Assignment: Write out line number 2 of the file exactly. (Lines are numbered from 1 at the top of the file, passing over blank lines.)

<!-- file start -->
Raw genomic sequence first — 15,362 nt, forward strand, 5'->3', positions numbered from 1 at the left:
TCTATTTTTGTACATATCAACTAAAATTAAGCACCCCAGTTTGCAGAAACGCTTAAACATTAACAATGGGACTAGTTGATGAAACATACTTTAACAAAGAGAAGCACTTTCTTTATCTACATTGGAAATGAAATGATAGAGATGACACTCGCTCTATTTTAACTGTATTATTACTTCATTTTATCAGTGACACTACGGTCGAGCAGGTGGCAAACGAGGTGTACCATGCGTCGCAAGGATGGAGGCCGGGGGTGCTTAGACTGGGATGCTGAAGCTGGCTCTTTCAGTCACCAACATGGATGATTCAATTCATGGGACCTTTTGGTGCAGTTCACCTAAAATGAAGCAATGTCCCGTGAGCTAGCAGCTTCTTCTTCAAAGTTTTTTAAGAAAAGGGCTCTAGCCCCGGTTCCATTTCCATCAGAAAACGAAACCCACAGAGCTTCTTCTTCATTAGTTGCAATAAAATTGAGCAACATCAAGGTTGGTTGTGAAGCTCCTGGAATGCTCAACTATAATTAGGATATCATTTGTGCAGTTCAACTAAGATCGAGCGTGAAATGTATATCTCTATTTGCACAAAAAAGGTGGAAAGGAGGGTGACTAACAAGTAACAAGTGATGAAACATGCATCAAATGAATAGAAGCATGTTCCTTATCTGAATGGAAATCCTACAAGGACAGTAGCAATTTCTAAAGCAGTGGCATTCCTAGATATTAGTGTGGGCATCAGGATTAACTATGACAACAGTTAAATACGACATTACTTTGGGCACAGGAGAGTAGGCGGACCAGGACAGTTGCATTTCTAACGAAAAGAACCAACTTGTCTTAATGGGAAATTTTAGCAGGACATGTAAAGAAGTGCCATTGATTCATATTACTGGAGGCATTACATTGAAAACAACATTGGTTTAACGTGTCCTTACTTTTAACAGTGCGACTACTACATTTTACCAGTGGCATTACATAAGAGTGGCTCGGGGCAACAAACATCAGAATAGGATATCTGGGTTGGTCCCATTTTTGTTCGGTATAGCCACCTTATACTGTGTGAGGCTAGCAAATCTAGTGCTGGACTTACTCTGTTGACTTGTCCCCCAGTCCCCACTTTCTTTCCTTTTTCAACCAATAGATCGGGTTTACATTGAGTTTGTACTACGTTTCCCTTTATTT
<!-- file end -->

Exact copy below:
TCTATTTTTGTACATATCAACTAAAATTAAGCACCCCAGTTTGCAGAAACGCTTAAACATTAACAATGGGACTAGTTGATGAAACATACTTTAACAAAGAGAAGCACTTTCTTTATCTACATTGGAAATGAAATGATAGAGATGACACTCGCTCTATTTTAACTGTATTATTACTTCATTTTATCAGTGACACTACGGTCGAGCAGGTGGCAAACGAGGTGTACCATGCGTCGCAAGGATGGAGGCCGGGGGTGCTTAGACTGGGATGCTGAAGCTGGCTCTTTCAGTCACCAACATGGATGATTCAATTCATGGGACCTTTTGGTGCAGTTCACCTAAAATGAAGCAATGTCCCGTGAGCTAGCAGCTTCTTCTTCAAAGTTTTTTAAGAAAAGGGCTCTAGCCCCGGTTCCATTTCCATCAGAAAACGAAACCCACAGAGCTTCTTCTTCATTAGTTGCAATAAAATTGAGCAACATCAAGGTTGGTTGTGAAGCTCCTGGAATGCTCAACTATAATTAGGATATCATTTGTGCAGTTCAACTAAGATCGAGCGTGAAATGTATATCTCTATTTGCACAAAAAAGGTGGAAAGGAGGGTGACTAACAAGTAACAAGTGATGAAACATGCATCAAATGAATAGAAGCATGTTCCTTATCTGAATGGAAATCCTACAAGGACAGTAGCAATTTCTAAAGCAGTGGCATTCCTAGATATTAGTGTGGGCATCAGGATTAACTATGACAACAGTTAAATACGACATTACTTTGGGCACAGGAGAGTAGGCGGACCAGGACAGTTGCATTTCTAACGAAAAGAACCAACTTGTCTTAATGGGAAATTTTAGCAGGACATGTAAAGAAGTGCCATTGATTCATATTACTGGAGGCATTACATTGAAAACAACATTGGTTTAACGTGTCCTTACTTTTAACAGTGCGACTACTACATTTTACCAGTGGCATTACATAAGAGTGGCTCGGGGCAACAAACATCAGAATAGGATATCTGGGTTGGTCCCATTTTTGTTCGGTATAGCCACCTTATACTGTGTGAGGCTAGCAAATCTAGTGCTGGACTTACTCTGTTGACTTGTCCCCCAGTCCCCACTTTCTTTCCTTTTTCAACCAATAGATCGGGTTTACATTGAGTTTGTACTACGTTTCCCTTTATTT